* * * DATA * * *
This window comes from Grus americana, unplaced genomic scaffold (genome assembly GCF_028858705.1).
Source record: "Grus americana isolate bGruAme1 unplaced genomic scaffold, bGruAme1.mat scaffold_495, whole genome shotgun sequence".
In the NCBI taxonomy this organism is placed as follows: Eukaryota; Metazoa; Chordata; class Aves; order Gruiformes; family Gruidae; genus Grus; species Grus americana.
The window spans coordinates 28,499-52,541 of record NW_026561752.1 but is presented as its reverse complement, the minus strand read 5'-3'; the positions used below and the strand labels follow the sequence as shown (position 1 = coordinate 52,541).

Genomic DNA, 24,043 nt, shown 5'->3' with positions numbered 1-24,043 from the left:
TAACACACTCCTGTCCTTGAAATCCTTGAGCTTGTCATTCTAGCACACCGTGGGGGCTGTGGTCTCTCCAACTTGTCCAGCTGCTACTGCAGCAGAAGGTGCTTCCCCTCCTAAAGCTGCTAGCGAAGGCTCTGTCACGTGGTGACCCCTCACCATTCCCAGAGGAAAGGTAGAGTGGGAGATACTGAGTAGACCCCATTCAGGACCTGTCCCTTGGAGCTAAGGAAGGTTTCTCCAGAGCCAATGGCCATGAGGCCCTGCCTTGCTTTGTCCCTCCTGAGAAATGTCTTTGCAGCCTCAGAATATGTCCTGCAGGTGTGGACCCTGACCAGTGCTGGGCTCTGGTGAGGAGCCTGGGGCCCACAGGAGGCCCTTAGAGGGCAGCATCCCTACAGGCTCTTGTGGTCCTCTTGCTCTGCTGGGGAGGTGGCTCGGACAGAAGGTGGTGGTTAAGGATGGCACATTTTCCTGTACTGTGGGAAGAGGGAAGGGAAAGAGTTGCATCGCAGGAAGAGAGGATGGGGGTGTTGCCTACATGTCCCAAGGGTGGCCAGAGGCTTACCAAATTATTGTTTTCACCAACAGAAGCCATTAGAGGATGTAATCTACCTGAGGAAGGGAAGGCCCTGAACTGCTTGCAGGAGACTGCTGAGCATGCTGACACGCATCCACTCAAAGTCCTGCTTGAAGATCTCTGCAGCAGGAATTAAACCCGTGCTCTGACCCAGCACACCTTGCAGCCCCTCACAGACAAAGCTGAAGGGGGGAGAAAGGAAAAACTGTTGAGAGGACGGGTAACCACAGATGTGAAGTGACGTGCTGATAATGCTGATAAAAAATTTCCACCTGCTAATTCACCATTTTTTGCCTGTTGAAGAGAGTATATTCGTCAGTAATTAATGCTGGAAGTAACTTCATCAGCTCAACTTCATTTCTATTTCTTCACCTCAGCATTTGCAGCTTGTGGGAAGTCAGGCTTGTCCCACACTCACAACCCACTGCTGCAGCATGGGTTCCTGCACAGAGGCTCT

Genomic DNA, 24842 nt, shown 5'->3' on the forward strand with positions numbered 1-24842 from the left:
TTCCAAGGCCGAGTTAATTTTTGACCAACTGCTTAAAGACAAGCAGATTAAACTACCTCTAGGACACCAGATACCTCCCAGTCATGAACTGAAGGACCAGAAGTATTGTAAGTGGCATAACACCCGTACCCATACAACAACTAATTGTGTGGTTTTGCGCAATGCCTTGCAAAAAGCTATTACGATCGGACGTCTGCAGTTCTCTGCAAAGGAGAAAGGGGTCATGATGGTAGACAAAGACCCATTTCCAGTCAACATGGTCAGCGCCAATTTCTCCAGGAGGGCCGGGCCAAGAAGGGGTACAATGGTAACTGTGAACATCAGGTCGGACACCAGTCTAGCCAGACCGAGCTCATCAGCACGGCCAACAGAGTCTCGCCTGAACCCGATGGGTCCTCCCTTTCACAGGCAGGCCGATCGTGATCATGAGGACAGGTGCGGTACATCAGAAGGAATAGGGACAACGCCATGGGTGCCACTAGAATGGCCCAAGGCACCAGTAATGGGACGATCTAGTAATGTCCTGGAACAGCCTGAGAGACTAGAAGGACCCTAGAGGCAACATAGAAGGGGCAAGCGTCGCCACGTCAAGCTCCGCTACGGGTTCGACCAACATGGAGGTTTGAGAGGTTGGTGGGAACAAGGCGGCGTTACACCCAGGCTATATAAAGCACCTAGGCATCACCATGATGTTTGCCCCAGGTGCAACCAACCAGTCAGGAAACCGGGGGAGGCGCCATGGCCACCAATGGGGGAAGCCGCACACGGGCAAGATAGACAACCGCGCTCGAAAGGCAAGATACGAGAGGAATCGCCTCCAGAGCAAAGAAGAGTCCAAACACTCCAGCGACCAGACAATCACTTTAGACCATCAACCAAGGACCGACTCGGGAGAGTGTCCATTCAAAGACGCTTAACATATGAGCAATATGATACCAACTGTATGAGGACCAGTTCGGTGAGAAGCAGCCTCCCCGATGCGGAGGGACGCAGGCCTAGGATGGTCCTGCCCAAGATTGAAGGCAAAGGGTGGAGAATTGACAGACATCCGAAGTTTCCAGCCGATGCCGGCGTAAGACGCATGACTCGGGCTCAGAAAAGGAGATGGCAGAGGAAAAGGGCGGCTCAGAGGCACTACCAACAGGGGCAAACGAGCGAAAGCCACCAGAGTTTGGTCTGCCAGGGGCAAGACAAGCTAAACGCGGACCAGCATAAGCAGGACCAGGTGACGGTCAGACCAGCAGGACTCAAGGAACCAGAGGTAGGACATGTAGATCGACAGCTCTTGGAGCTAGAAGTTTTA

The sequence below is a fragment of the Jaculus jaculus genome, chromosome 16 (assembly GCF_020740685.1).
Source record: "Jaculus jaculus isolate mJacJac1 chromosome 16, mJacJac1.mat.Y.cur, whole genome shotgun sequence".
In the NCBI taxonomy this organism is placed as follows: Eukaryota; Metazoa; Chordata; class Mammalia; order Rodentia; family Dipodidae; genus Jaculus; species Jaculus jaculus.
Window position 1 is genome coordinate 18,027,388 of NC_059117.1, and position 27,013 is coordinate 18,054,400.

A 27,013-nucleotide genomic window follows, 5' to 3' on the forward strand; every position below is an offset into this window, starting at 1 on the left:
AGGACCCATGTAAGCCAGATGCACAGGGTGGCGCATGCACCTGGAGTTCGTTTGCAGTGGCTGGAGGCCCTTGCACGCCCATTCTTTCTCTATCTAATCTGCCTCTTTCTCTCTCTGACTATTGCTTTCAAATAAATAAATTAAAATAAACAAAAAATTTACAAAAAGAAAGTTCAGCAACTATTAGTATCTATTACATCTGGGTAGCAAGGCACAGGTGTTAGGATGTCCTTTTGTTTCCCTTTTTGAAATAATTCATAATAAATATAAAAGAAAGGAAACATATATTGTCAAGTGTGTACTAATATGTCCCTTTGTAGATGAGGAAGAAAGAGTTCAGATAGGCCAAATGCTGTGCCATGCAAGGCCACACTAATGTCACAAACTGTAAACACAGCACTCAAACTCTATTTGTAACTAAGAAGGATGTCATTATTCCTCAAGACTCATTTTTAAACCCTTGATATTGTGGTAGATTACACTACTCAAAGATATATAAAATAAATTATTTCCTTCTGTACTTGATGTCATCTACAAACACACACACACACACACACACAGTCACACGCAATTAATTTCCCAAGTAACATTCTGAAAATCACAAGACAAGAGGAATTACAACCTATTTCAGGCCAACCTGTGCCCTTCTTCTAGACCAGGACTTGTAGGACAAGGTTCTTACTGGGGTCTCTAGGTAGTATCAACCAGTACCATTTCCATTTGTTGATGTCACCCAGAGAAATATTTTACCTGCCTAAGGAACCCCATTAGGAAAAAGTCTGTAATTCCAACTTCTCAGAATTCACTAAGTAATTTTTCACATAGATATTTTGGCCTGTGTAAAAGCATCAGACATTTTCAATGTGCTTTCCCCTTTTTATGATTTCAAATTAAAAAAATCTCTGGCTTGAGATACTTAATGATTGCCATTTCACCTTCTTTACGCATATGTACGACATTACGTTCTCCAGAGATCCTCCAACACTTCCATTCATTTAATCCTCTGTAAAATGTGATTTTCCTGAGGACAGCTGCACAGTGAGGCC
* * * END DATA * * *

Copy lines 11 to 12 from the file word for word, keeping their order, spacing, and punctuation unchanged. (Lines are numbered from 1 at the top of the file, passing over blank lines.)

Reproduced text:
In the NCBI taxonomy this organism is placed as follows: Eukaryota; Metazoa; Chordata; class Mammalia; order Rodentia; family Dipodidae; genus Jaculus; species Jaculus jaculus.
Window position 1 is genome coordinate 18,027,388 of NC_059117.1, and position 27,013 is coordinate 18,054,400.